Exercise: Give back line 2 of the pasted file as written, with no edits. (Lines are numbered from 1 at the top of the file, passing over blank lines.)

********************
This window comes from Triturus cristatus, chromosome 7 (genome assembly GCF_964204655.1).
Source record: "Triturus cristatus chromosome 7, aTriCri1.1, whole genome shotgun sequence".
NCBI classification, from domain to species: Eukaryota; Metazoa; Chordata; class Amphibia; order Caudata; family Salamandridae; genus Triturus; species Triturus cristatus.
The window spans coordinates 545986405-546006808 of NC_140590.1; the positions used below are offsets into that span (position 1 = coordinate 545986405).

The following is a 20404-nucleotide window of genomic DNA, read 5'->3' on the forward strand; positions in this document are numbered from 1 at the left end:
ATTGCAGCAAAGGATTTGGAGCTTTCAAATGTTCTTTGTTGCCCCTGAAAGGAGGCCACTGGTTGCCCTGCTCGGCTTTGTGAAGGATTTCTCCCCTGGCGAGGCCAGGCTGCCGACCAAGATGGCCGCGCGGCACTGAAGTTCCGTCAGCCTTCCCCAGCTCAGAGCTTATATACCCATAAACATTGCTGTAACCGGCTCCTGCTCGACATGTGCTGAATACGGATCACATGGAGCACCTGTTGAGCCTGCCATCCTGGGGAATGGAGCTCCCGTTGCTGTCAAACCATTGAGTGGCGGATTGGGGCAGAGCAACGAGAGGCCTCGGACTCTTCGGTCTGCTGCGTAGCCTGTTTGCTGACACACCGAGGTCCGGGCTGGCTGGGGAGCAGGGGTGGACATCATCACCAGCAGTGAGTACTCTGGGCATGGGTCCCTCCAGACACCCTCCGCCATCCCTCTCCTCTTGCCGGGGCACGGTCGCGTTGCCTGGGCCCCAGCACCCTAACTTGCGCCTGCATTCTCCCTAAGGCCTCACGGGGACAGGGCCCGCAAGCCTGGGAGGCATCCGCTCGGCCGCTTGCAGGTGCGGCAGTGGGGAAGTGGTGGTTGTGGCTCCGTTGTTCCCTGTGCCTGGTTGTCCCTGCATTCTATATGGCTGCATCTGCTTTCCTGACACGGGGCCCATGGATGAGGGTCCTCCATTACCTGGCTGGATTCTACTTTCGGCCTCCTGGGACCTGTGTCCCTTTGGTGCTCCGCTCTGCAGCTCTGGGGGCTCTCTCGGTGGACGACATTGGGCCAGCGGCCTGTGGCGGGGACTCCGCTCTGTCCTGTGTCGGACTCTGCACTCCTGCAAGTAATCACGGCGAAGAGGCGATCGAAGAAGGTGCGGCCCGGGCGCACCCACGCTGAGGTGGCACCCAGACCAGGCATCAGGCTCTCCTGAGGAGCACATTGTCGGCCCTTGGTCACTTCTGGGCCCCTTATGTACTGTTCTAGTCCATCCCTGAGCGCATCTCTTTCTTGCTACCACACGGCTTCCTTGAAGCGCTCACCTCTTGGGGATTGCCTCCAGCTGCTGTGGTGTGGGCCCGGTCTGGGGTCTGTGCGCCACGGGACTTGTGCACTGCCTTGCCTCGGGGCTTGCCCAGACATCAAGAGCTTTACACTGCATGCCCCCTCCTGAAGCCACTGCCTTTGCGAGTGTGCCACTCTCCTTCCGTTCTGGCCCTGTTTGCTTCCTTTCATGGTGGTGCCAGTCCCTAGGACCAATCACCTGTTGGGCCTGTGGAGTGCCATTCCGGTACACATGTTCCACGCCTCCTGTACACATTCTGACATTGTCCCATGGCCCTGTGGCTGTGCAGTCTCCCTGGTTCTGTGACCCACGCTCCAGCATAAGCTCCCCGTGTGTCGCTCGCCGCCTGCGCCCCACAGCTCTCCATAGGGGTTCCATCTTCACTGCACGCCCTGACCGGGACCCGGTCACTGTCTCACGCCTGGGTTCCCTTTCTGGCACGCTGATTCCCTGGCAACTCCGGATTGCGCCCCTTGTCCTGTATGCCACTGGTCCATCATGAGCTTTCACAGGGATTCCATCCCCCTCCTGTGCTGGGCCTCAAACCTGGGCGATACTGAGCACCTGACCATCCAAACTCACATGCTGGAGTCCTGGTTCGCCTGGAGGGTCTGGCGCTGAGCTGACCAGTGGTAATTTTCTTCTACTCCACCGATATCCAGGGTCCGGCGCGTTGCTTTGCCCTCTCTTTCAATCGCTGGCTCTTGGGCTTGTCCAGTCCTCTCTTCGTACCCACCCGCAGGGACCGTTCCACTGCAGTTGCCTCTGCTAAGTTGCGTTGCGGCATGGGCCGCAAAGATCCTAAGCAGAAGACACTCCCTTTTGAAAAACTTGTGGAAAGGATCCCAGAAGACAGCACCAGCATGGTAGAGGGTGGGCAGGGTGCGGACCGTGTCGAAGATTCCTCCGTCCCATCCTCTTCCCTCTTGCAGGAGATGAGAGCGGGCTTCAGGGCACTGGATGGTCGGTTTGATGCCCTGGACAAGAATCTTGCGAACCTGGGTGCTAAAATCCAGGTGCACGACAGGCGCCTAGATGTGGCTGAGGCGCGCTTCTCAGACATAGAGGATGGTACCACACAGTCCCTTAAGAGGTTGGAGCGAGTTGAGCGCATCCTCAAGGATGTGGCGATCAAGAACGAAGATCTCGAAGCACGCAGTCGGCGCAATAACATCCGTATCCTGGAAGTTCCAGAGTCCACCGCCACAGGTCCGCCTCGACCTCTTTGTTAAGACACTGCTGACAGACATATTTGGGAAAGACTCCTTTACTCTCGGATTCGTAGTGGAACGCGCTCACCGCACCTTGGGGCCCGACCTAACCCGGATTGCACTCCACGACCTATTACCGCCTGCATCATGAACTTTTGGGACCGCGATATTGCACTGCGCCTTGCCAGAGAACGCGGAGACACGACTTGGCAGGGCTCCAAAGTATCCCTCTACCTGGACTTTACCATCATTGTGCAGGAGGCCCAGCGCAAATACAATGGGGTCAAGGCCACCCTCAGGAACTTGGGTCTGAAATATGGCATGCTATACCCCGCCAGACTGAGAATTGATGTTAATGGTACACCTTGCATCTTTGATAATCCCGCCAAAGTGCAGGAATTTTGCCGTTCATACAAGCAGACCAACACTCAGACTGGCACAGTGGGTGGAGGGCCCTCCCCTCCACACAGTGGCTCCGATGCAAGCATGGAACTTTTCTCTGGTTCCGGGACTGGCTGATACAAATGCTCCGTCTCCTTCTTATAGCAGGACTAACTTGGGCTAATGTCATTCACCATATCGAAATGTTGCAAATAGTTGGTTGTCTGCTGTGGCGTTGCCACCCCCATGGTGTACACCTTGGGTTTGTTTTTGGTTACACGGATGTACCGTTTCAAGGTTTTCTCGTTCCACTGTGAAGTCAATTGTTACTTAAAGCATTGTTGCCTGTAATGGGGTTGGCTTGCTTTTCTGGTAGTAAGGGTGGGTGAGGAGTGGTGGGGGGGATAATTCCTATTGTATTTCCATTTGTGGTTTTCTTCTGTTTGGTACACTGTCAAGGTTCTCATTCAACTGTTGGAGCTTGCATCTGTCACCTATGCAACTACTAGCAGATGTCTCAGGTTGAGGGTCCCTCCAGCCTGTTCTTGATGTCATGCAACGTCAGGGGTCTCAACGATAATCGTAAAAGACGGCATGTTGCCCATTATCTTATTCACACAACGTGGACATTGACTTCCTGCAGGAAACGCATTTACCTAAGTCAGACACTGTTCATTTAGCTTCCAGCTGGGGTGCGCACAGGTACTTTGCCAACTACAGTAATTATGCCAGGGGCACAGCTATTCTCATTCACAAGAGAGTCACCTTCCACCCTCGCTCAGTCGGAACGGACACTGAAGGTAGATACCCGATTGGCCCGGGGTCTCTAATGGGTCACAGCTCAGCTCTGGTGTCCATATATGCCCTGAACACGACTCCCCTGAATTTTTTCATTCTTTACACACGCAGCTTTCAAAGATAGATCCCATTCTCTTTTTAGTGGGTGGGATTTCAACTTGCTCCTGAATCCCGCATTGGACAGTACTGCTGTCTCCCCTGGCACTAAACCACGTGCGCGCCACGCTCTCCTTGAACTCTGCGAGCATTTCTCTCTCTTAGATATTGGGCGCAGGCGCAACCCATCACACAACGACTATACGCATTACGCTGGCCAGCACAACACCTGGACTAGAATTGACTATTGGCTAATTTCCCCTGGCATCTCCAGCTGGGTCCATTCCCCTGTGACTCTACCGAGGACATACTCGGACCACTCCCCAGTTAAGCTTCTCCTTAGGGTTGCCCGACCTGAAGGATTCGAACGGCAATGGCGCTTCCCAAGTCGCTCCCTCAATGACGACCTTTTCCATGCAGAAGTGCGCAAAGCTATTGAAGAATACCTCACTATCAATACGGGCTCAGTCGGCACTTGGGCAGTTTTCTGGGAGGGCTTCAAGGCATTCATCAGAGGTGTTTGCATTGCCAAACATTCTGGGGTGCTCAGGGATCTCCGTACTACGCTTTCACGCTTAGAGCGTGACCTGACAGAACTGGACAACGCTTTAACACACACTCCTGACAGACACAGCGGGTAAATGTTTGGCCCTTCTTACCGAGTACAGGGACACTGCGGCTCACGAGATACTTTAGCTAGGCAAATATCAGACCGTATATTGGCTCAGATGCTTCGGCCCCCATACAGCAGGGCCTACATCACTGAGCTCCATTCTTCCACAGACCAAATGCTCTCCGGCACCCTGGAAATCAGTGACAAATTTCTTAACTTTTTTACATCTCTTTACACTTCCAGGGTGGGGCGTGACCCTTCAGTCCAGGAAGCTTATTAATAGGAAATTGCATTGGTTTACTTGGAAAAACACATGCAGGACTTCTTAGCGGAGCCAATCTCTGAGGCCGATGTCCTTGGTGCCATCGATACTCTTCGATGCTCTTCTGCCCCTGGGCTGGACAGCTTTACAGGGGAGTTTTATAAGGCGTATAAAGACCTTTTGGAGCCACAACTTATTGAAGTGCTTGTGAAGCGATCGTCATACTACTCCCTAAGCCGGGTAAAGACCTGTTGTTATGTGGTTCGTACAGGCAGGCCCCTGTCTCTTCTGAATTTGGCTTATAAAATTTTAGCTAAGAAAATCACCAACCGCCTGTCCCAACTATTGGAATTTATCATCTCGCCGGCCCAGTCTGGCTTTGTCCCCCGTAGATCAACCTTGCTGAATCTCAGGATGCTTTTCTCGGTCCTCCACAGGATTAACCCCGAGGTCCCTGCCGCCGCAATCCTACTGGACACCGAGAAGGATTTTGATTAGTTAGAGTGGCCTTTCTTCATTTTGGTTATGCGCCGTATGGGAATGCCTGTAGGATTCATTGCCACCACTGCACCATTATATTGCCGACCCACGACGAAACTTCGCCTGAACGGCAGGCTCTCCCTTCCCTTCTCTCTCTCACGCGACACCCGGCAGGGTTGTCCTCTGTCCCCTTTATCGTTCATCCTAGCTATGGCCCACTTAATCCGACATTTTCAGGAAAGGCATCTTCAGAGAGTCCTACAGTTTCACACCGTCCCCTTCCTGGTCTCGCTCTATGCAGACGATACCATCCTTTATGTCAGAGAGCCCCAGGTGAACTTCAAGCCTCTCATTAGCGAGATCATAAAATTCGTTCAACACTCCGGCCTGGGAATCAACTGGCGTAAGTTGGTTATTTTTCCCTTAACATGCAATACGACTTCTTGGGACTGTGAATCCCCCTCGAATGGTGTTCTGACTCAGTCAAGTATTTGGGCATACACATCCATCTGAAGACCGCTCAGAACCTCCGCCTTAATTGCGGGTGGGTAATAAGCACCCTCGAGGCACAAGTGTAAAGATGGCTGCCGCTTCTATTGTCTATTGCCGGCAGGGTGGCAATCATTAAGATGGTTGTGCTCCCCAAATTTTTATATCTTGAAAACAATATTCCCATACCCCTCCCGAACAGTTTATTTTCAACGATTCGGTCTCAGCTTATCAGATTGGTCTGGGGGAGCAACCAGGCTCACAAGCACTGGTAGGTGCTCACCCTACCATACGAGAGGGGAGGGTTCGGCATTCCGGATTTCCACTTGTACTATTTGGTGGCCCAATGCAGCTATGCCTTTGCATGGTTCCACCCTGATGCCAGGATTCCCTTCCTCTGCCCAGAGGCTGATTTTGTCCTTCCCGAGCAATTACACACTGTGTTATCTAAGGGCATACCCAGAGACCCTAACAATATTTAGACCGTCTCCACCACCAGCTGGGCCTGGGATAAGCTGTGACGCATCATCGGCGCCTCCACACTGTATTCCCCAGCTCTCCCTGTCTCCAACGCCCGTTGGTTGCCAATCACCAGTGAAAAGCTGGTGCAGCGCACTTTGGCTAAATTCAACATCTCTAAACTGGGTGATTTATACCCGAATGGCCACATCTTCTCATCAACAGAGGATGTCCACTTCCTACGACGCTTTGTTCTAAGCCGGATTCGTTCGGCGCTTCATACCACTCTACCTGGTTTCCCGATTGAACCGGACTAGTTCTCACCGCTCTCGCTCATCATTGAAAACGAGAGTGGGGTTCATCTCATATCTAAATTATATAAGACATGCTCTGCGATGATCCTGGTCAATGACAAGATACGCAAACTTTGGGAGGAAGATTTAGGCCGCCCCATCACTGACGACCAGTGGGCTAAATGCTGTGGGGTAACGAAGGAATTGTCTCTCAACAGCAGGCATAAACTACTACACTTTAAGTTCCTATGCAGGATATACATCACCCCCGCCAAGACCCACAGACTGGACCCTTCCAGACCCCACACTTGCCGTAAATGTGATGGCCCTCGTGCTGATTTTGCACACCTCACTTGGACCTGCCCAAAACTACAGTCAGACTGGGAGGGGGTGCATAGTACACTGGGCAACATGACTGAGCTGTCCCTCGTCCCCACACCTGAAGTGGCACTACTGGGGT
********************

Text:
Source record: "Triturus cristatus chromosome 7, aTriCri1.1, whole genome shotgun sequence".